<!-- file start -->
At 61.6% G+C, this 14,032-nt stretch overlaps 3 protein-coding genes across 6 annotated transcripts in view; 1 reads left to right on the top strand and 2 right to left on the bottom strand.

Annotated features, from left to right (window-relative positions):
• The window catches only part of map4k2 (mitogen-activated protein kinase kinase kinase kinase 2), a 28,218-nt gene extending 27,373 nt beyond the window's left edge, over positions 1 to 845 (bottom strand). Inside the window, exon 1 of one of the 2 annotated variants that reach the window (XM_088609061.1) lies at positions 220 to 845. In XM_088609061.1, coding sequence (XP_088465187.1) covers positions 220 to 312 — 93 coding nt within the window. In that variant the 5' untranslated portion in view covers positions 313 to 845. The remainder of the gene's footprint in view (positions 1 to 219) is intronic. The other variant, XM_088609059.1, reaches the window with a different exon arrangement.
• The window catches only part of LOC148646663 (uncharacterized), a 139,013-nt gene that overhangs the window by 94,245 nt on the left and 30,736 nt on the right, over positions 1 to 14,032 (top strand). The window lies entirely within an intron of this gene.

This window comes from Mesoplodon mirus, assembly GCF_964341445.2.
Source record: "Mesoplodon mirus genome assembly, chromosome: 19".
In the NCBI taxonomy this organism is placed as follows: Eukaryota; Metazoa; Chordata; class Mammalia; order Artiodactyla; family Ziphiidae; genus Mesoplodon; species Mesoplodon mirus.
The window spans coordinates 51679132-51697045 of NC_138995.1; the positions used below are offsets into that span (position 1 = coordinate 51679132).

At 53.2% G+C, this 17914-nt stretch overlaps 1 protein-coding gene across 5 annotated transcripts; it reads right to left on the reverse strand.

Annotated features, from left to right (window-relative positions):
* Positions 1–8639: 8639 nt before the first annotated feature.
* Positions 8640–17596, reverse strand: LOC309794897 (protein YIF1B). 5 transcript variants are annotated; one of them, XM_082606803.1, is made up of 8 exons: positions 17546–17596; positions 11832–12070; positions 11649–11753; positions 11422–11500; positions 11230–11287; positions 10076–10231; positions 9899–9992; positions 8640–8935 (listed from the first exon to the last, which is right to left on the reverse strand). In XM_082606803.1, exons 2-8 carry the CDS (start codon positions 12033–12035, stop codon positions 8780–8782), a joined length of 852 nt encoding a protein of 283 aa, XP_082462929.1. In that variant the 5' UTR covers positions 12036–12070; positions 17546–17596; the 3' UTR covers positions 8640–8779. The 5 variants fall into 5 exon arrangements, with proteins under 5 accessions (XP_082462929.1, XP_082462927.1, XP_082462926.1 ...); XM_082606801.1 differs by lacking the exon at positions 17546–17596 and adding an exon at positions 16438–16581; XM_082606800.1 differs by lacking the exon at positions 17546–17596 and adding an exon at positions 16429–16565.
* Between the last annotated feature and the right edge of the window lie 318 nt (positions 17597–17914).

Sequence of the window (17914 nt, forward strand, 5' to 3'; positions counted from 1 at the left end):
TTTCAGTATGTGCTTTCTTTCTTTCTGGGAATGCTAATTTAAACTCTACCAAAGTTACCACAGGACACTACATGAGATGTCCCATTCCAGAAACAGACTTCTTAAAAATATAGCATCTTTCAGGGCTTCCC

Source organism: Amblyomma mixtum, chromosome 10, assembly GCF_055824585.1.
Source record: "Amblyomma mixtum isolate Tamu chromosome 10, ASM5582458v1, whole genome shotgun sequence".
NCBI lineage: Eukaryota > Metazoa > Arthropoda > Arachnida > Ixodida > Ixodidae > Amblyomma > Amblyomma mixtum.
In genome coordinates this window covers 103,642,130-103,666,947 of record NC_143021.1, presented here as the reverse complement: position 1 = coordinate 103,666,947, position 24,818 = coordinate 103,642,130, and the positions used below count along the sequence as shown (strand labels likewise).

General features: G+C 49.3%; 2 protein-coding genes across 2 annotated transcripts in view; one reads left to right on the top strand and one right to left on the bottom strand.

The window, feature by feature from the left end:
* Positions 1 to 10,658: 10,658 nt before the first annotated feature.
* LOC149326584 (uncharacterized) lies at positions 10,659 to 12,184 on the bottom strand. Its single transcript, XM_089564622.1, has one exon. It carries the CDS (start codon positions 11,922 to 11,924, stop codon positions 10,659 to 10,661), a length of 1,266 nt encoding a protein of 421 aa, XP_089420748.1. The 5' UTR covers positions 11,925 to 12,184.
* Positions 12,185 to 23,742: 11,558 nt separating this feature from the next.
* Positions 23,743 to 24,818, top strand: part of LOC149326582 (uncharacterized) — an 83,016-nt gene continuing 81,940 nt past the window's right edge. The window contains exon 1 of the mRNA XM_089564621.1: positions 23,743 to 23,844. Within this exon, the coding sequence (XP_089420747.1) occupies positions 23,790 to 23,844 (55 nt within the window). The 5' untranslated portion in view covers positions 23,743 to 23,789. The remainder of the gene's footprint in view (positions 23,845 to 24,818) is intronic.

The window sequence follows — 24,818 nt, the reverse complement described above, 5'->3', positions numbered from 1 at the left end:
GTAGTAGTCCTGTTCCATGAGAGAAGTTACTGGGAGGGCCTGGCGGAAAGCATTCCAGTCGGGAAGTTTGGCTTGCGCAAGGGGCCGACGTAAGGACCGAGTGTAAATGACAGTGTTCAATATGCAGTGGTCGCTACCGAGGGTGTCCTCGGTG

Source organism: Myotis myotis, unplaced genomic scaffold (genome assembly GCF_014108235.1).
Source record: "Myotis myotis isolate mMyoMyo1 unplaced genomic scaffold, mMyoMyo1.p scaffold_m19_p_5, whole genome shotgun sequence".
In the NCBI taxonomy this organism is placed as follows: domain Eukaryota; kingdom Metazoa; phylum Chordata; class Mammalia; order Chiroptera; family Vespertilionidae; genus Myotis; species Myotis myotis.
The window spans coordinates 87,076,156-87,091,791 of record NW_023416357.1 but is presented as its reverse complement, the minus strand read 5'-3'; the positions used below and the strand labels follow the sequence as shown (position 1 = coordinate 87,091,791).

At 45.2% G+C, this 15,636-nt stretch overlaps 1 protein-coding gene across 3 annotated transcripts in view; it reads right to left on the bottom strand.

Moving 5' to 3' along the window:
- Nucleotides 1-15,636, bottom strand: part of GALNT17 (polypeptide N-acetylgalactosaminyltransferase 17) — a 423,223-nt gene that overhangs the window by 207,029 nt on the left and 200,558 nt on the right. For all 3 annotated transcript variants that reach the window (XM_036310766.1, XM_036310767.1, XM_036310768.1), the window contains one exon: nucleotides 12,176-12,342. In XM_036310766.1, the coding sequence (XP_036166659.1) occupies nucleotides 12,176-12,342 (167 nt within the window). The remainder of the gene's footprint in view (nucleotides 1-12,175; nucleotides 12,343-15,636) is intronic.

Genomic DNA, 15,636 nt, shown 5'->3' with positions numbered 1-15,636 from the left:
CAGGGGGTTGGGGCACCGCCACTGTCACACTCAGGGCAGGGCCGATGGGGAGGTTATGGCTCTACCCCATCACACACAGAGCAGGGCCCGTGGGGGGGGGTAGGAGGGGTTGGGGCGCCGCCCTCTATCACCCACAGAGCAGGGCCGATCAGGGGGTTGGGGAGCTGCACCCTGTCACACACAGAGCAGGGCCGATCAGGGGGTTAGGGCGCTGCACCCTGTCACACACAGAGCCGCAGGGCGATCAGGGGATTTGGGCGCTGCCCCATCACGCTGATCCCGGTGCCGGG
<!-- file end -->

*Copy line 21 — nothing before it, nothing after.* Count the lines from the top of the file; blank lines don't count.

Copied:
The window, feature by feature from the left end: